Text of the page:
If there’s one thing you shouldn’t take your eye off in the e-commerce game, it’s your product’s actual ability to generate a profit.

By buying low and selling high, you generate a better return on investment. This means that the first thing you need to calculate when looking at a new product is the cumulative total overhead cost associated with sourcing it.

Perhaps your product cost is cheap. However, if you end up paying a significant amount in duty, shipping, payment processing fees and more, you will end up compromising your overall profitability – making your business growth weak and your sustainability lower.

Try to keep your product cost price about one-third of your sales price. This brings us to…

2. Pricing

You might have heard of how several major companies spend ever-increasing percentages of their budgets on marketing efforts. There’s a good reason why they do this.

Generating sales is extremely hard early on. Convincing customers to let go of their hard-earned cash takes time and effort, even if your product is low in price. If you generate a 70% profit by sourcing a product for $1.50 and selling it for $5, you’re only making a $3.5 profit per sale.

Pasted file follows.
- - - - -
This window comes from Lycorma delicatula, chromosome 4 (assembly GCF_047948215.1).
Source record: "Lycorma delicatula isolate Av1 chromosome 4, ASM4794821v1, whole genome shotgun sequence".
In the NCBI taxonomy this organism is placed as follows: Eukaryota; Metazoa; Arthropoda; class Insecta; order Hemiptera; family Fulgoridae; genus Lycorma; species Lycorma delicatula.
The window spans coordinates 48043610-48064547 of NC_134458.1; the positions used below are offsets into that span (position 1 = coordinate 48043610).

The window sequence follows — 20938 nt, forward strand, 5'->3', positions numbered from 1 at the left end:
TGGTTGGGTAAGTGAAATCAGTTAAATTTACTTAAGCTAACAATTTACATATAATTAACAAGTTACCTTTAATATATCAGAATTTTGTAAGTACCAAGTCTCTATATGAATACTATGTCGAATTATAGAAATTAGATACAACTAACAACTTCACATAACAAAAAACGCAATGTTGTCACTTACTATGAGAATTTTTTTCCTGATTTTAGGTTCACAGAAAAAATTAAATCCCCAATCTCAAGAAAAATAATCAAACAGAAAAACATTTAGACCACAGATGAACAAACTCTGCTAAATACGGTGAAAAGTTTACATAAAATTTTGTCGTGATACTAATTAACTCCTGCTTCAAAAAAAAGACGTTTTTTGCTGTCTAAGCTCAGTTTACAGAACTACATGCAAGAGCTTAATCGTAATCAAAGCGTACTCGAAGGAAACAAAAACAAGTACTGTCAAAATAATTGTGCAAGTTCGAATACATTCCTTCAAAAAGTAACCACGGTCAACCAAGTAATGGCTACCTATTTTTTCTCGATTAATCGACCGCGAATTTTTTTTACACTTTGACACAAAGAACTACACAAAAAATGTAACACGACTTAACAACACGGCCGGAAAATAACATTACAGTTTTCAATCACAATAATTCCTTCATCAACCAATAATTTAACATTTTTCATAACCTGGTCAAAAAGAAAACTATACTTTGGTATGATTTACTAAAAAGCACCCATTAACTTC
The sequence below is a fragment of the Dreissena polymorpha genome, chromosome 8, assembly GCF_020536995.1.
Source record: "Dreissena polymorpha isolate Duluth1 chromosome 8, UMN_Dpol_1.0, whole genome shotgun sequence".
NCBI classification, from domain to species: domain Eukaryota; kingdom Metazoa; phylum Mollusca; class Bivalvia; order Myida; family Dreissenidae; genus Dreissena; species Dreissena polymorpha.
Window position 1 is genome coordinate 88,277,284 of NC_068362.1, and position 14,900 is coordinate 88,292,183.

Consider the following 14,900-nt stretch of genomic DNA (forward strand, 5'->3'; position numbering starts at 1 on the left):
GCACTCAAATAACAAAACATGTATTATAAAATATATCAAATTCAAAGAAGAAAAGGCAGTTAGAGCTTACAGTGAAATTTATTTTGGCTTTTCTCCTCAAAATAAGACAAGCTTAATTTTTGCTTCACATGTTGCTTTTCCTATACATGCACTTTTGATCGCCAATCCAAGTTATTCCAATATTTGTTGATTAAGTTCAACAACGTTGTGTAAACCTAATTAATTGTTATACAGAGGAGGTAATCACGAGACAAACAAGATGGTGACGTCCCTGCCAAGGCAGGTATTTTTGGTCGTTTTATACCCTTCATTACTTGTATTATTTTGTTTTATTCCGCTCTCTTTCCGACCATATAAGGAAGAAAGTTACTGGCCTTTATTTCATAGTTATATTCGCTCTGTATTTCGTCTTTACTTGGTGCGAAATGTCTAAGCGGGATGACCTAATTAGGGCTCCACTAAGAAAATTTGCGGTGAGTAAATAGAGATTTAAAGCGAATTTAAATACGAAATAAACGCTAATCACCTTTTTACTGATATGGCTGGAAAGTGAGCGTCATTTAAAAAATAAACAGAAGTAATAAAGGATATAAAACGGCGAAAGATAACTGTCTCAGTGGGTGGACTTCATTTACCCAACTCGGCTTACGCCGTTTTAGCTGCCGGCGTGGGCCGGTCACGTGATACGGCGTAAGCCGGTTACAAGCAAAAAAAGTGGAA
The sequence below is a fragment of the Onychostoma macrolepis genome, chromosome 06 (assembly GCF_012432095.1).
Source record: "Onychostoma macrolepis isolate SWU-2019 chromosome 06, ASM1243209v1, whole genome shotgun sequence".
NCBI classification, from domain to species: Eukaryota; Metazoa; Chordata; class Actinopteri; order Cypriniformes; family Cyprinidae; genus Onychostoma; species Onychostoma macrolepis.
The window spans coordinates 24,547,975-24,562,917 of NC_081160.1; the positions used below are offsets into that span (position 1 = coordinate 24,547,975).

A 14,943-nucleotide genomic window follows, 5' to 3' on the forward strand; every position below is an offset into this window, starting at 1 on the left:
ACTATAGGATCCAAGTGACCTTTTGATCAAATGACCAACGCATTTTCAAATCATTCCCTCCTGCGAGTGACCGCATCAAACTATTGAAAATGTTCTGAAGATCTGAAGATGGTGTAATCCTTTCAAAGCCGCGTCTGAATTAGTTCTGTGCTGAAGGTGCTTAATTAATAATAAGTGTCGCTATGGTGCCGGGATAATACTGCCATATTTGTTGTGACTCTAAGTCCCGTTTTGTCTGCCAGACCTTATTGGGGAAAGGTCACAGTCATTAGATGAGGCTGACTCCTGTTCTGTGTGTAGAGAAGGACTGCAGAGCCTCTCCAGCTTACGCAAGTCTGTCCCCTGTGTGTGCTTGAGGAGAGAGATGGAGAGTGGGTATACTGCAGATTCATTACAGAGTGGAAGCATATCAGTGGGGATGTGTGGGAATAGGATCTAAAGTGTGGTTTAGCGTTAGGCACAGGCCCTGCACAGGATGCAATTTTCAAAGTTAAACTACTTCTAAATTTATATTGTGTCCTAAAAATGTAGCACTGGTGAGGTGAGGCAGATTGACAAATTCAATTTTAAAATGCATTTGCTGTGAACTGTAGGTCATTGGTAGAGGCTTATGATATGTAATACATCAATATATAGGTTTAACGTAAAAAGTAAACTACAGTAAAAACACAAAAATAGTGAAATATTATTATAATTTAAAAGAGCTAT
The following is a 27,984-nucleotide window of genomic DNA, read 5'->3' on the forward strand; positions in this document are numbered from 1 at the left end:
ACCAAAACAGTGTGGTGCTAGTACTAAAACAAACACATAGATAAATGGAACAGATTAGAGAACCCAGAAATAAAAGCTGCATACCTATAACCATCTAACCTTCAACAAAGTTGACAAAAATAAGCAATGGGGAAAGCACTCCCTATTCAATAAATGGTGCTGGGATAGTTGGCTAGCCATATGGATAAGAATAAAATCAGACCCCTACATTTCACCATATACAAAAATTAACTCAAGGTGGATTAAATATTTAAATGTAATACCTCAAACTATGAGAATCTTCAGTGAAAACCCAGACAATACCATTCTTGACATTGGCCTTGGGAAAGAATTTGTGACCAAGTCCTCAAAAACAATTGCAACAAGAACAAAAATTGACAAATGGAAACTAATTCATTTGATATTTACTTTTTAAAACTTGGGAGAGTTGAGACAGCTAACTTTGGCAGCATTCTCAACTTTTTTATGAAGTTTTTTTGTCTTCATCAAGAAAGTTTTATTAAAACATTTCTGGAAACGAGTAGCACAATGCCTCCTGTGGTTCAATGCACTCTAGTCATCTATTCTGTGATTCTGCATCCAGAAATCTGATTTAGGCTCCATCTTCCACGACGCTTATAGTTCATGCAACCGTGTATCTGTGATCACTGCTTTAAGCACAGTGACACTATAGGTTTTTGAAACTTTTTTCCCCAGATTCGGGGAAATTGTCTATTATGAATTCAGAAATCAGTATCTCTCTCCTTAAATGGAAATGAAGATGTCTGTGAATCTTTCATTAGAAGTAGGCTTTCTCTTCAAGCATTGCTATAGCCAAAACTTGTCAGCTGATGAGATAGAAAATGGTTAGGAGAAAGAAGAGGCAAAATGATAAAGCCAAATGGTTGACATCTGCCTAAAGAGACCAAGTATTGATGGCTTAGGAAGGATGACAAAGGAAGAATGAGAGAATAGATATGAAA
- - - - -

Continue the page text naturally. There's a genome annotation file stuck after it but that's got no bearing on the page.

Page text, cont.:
This means that you’ll have to sell nearly 300 items before you see the cash register hit $1,000, which is the most common revenue goal for early e-sellers.

It goes the other way too. You could try selling a product that cost you $250 for $1250 and hit that goal in one sale. However, this is next to impossible for new sellers. At higher price points, people are extremely picky and are highly unlikely to buy from someone they don’t know very well, such as you.

The correct strategy should be to look at a product that makes a decent amount of money per sale but also doesn’t scare off customers. Generally speaking, something at a listing price in the range of $100 – $15 should work best.

3. Size and Weight

This one is pretty straightforward – bigger and bulkier things are more expensive to ship, and will consequently be harder to sell.

On the flip side, lighter products are easier to bundle with free-shipping deals and allow for more flexibility with your logistics. If you’re looking to ship overseas someday, it’s exponentially easier with a lightweight product.

4. Demand

Rather unsurprisingly, it’s quite hard to sell a product that no one asked for. Make sure that you stay clear of too-extreme niches, and choose a product that has regular, consistent demand in the market.

While this may result in having to compete with other sellers, you certainly can’t make any money without a good number of buyers on your side too.

4 Top Tips To Help Find Great New Products

Now that you understand the basics, let’s take a look at four simple ways to discover great products to kick off your online business:

1. Internet Research